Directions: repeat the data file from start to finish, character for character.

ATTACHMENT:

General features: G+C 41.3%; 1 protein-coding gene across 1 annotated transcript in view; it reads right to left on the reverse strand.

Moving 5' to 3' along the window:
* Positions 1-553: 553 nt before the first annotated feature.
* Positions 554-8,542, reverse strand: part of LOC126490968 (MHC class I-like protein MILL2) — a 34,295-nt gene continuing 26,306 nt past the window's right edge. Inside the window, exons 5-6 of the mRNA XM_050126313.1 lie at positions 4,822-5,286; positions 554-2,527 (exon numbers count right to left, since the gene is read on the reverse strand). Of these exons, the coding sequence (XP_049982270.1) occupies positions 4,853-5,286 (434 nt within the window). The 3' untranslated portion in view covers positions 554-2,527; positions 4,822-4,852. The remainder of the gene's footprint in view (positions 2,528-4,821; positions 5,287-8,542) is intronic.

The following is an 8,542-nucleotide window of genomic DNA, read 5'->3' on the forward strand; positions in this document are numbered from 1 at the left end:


General features: G+C 41.3%; 1 protein-coding gene across 1 annotated transcript in view; it reads right to left on the reverse strand.

Moving 5' to 3' along the window:
* Positions 1-553: 553 nt before the first annotated feature.
* Positions 554-8,542, reverse strand: part of LOC126490968 (MHC class I-like protein MILL2) — a 34,295-nt gene continuing 26,306 nt past the window's right edge. Inside the window, exons 5-6 of the mRNA XM_050126313.1 lie at positions 4,822-5,286; positions 554-2,527 (exon numbers count right to left, since the gene is read on the reverse strand). Of these exons, the coding sequence (XP_049982270.1) occupies positions 4,853-5,286 (434 nt within the window). The 3' untranslated portion in view covers positions 554-2,527; positions 4,822-4,852. The remainder of the gene's footprint in view (positions 2,528-4,821; positions 5,287-8,542) is intronic.

The following is an 8,542-nucleotide window of genomic DNA, read 5'->3' on the forward strand; positions in this document are numbered from 1 at the left end: